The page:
Know the Warning Signs of Domestic Violence

October 11, 2017

Abusive relationships can be irreparably damaging for their victims. Recognizing and acting upon the warning signs of domestic violence could save someone’s life.

October is National Domestic Violence Awareness month. Also known as intimate partner violence (IPV), it is defined as violence, aggression or manipulation between romantic partners. The classifications are broad and can range from physical to sexual to psychological abuse. Domestic violence can happen to anyone from any walk of life, and care providers, like social workers or nurses, are often the first lifeline for many victims.

Given the prevalence of IPV, it is likely that everyone knows at least one person who has experienced this kind of abuse. Roughly 1.3 million women and 835,000 men are physically assaulted by an intimate partner in the United States every year, and many more are subject to insidious — but invisible — emotional or financial manipulation. Many social workers and other mandated reporters already know that abuse does not always leave physical marks, but it can be hard to know what other signs to look for.

CarolAnn Peterson, an adjunct professor at the USC Suzanne Dworak-Peck School of Social Work with expertise in IPV, identifies the top red flags for abuse, and provides advice on what to do if you suspect that a patient or client needs help getting out:

1. Isolation

Many abusers begin to exert control by systematically isolating their victims from friends and family. This control can be subtle in the beginning, but usually sets the stage for more severe abuse down the line. Early warning signs include having to ask permission before making plans or tiptoeing around the abusive partner’s feelings or reactions.

2. Financial Control

A partner can be financially abusive by controlling access to shared resources, creating dependency and making it harder for the victim to leave. People who are financially abused may have to ask their partners for allowances or relinquish their paychecks involuntarily. Some victims are even forced to quit their jobs or drop out of school.

3. Unexplained Injuries

Victims of physical abuse will likely show signs of injury — including bruises, cuts, scrapes or even broken bones — but may try to explain them away or blame their own clumsiness. Nurses who suspect that IPV is at play should look for injuries on the head, neck, wrists, buttocks, abdomen and genitals. Victims may also display injuries in multiple stages of healing; unusual burns or patterns consistent with household objects; or defensive wounds on the forearms, palms or bottoms of the feet.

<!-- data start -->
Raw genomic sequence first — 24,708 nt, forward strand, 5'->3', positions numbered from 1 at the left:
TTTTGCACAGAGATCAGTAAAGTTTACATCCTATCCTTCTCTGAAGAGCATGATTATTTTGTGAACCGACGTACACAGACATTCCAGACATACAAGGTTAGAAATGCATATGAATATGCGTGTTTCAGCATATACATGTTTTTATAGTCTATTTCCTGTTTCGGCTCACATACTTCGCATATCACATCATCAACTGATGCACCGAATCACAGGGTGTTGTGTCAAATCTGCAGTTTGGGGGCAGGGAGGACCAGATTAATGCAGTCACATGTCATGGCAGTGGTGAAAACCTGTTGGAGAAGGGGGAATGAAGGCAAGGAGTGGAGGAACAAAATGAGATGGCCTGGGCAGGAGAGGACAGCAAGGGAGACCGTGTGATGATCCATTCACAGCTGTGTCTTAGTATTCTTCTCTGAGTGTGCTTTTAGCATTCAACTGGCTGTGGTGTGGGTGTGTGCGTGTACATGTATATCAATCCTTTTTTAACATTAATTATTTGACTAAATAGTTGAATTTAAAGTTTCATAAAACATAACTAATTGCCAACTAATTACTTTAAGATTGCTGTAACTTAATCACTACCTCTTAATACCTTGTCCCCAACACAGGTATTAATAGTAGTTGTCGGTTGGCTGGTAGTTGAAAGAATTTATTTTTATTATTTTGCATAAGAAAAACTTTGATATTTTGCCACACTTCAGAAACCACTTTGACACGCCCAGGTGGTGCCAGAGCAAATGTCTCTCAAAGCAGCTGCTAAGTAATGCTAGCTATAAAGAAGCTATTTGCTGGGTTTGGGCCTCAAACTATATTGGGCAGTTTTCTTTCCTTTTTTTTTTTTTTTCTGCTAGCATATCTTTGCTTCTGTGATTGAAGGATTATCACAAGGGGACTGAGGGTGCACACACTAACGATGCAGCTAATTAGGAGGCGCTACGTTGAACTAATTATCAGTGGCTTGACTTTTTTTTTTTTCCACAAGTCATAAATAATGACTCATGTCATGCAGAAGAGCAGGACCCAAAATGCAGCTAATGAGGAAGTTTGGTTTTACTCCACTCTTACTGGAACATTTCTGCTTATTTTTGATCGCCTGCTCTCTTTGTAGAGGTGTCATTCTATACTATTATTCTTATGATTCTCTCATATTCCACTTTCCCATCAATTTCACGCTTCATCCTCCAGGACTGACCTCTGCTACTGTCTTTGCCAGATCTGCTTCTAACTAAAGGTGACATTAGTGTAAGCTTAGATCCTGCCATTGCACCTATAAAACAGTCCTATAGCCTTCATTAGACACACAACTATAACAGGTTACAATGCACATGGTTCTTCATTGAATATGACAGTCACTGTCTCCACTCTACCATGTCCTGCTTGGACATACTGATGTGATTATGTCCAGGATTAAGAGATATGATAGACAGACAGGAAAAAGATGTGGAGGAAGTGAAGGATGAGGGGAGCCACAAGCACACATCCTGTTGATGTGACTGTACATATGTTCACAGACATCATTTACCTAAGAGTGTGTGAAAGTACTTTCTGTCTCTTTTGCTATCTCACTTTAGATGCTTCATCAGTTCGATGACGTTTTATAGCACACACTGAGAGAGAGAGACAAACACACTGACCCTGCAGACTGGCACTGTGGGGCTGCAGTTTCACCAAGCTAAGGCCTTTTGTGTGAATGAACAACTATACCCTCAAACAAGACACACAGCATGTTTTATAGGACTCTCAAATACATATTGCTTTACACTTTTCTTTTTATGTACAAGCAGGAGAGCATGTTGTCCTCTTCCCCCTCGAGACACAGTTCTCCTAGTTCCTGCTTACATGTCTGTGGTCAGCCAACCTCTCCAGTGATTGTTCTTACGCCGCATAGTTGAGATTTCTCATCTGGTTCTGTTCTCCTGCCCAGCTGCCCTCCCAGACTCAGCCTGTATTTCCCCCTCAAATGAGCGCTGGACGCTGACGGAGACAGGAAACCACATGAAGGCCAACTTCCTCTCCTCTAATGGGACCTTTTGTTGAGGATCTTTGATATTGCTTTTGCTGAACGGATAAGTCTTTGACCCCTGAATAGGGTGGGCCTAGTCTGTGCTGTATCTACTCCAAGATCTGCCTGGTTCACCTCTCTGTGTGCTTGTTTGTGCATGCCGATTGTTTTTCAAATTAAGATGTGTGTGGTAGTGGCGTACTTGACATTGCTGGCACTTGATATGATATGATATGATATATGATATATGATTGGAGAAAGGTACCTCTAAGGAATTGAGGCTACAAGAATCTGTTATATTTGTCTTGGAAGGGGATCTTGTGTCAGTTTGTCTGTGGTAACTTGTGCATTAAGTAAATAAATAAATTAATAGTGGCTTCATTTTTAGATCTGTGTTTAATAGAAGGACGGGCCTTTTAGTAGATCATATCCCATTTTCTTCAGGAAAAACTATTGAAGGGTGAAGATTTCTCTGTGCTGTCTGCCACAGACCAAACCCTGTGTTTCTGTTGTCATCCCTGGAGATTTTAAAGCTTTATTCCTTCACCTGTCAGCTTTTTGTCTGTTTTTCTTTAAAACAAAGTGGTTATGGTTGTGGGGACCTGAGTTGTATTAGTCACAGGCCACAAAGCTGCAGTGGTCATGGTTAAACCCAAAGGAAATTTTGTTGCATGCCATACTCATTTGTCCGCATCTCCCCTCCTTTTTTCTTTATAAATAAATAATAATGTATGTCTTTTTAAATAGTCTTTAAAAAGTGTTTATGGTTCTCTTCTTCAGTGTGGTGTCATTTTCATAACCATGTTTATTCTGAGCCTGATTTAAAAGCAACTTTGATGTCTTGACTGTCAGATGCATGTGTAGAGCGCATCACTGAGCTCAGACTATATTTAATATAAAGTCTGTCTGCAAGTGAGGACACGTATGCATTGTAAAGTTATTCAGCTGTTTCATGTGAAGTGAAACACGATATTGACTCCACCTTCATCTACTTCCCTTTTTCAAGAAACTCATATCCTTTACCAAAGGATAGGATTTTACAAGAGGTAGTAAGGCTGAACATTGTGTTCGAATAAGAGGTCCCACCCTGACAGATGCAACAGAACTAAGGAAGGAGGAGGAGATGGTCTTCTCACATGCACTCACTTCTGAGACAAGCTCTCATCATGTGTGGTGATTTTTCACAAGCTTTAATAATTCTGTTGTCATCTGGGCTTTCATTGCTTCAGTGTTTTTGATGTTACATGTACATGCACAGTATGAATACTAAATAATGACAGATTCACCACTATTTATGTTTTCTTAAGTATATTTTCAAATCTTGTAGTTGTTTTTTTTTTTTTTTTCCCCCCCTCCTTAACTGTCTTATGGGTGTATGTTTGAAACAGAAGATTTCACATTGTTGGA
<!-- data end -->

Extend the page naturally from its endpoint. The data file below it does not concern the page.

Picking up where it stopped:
4. Anxiety, Depression or PTSD

When faced with a seemingly hopeless situation, many IPV victims become anxious or depressed. In fact, mental illness is one of the most common effects of IPV. What’s more, the relationship between mental illness and IPV is cyclical: people, especially women, who suffer from mental illness are more likely to be abused than those who do not.

5. Low Self-Esteem

Gaslighting, or manipulating someone into questioning their experience of events, is a component of most abusive relationships. The resulting uncertainty can cause a victim’s self-esteem to plummet and rob them of decision-making power. Victims of IPV may feel that they do not deserve better than their current relationship, or that they cannot lead a functional life without their batterer.

6. Substance Abuse

Substance abuse can be either a symptom of or contributor to IPV. Victims of abuse are nine times more likely to self-medicate with drugs and 15 times more likely to misuse alcohol than non-victims. On the other hand, the risk of IPV is higher in households where both partners misuse alcohol or drugs.

7. Self-Harm, Suicidal Ideation or Suicide Attempts

As a last resort, IPV victims may contemplate (or attempt) self-harm or suicide. If a patient or client reports a suicide attempt or self-harm, it’s important to ask them if they have also experienced IPV. Likewise, once domestic violence has been identified, social workers and nurses should be particularly aware of the possibility of suicidal ideation.

If a patient or client presents with one of these symptoms or behaviors, they may not necessarily be a victim of IPV, but Peterson believes that it should be standard practice to ask about violence at home if any of these signs appears. Care providers should pay special attention to teens, men and the elderly, all of whom are less likely to report IPV than adult women. With keen observation and vigilance, we can help victims escape abusive situations and access the resources they need.

If you know or suspect that someone is a victim of IPV, contact the National Domestic Violence Hotline:1-800-799-SAFE or www.thehotline.org.